I’ll call him Rocky. In a drive-by incident, his father was killed, and Rocky, age one, was shot multiple times.
His initial resuscitation was heroic—he received medicines to support his blood pressure, underwent emergency surgeries and was still attached to machines to support his breathing—but by the time I met him, the drama of his shooting had receded: He and his medical team had settled into a stable routine.
Though I suspect that the team had expressed their grief earlier on, I found this sense of calm jarring and unnatural.
Rocky was the first victim of firearm violence I’d ever cared for in the ICU as a pediatric resident. We tinkered with his respiratory therapies, focused on rehabilitation and had heartbreaking conversations about his inevitable physical disabilities with his mother.
“He may never be able to walk or even sit on his own….He will likely always need to use machines to support his breathing and will need a permanent breathing tube at the base of his neck.”
As I cared for Rocky, I found myself thinking about how deeply gun violence has impacted my community and my pediatric patients.
I remembered another family whose lives were changed by gun violence. One day, they had hesitantly allowed their teenage son to attend a basketball game with his friends. Even though they trusted their son, they worried about violence in the neighborhood and seldom let him leave the house on his own. That day, someone entered the event with a gun, and the boy’s coat was grazed by a bullet. He was lucky. Nonetheless, he and his family were deeply traumatized.
When deaths and traumas from gun violence take place so frequently, it’s easy to become numb. But I think it’s important to remember that this is not normal.
Beyond the risk to the physical self, the fear created by such experiences is deeply harmful. For younger children, even hearing gunfire can lead to post-traumatic symptoms. The harm caused by gun violence goes beyond the loss of life or limb; the collective trauma experienced by a community after a shooting is strong and long-lasting.
Rocky’s story is tragic. The things that he has suffered and lost are immeasurable, but I would argue that this shooting’s effects on his family are equally devastating. His siblings must grow up in the neighborhood that killed their father. His mother is now a single parent, responsible for providing for her family and caring for a child with serious medical issues. Each family member must grapple with fear and grief.
Witnessing Rocky’s suffering has had a lasting impact on me as well.
In my professional life, I’ve felt dread: On warm summer nights, before working in the emergency department, I’ve worried about the possibility of gun violence, and children injured in the crossfire.
In my personal life, I’ve felt fear: When a friend told me that she keeps a gun in the home to protect her daughter, I remembered Rocky, and the damage a bullet can do to a little body.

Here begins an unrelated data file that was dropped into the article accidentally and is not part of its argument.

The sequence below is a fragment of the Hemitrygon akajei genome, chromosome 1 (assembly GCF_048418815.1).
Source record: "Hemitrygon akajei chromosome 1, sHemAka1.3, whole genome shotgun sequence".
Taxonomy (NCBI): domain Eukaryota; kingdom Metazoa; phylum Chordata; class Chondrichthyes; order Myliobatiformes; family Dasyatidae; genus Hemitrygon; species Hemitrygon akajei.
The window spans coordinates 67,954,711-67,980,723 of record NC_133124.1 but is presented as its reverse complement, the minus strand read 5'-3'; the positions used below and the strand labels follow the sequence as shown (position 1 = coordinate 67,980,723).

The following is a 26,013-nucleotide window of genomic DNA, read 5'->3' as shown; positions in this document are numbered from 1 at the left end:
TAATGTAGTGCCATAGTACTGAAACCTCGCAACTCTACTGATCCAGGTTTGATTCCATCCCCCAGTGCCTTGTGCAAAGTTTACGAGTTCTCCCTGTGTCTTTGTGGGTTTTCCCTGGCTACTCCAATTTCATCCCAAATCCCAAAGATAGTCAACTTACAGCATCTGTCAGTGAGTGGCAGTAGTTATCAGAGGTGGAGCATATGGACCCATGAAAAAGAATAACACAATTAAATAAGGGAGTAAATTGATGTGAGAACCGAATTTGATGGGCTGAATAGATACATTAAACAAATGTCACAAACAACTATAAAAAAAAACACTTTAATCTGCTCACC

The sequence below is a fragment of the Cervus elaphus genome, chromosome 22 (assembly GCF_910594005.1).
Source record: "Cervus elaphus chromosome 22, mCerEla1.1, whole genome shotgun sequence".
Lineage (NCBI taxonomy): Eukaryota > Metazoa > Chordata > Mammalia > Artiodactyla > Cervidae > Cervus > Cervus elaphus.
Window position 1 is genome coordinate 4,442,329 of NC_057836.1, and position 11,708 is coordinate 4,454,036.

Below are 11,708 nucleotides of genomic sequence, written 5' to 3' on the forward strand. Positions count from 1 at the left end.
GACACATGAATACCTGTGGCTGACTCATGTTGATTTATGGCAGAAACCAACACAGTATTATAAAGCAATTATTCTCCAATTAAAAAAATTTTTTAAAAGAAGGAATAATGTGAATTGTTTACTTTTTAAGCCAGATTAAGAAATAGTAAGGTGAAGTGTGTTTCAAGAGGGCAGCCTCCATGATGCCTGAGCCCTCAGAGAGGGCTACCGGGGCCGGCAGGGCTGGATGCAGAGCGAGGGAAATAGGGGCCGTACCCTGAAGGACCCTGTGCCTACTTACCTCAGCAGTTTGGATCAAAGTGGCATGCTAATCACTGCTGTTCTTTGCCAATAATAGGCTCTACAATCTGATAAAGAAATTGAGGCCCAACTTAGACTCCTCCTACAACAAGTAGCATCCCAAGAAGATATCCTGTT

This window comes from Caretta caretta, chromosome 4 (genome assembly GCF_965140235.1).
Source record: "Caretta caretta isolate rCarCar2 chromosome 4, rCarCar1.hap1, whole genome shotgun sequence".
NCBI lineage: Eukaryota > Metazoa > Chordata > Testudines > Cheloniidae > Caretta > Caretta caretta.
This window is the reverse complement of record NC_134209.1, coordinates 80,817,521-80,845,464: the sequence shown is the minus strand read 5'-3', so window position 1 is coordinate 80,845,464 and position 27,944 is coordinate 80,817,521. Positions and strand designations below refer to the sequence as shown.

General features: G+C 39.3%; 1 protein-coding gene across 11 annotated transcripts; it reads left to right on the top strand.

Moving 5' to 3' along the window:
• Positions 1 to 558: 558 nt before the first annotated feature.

In my civic life, I’ve felt frustration: In the wake of seventeen mass shootings within a ten-day period—including a racist massacre of grocery shoppers in Buffalo, NY, and a senseless massacre of schoolchildren in Uvalde, TX—I think of Rocky. I know that I’m not alone in my disappointment with slow-moving policy changes.
I think of Rocky, and so many others who have fallen victim to guns, and I see the huge toll that even a single act of violence can inflict.
As the repercussions of violence roll through the community at large, there will likely be fewer safe spaces for healthy play and physical activity, more restrictions on extracurricular activities, and greater law-enforcement presence in schools. Strict disciplinary actions taken in the name of safety may limit young people’s opportunities for age-appropriate independence and inadvertently trap children—particularly children of color—in punitive systems that feed the school-to-prison pipeline.
I’ve often asked myself what about this particular situation hurts the most. Is it the terrible tragedy experienced by Rocky’s family? Or the knowledge that other families will face similar tragedies tomorrow, and the next day, and the day after that? As the COVID-19 pandemic continues, communities are seeing greater stress and violence. In Philadelphia, where I lived and cared for Rocky, the homicide rate increased by 24 percent in 2020 and an additional 13 percent in 2021, with a staggering 2,332 shootings.
My heart continues to break for Rocky and his family. When I think of him now, I feel both deep sadness for the trauma suffered by him and his family and profound gratitude for having cared for him. I appreciate how he has inspired me to learn more about the strategies that can prevent community violence, such as investing in community green spaces and establishing community-support services such as gun buybacks and violence-prevention programs.
I never expected an experience in the ICU to teach me about preventive care. Now my challenge to my colleagues is this: Whether you practice in critical care, geriatrics or any specialty in between, please know that violence prevention is part of your work—and your responsibility.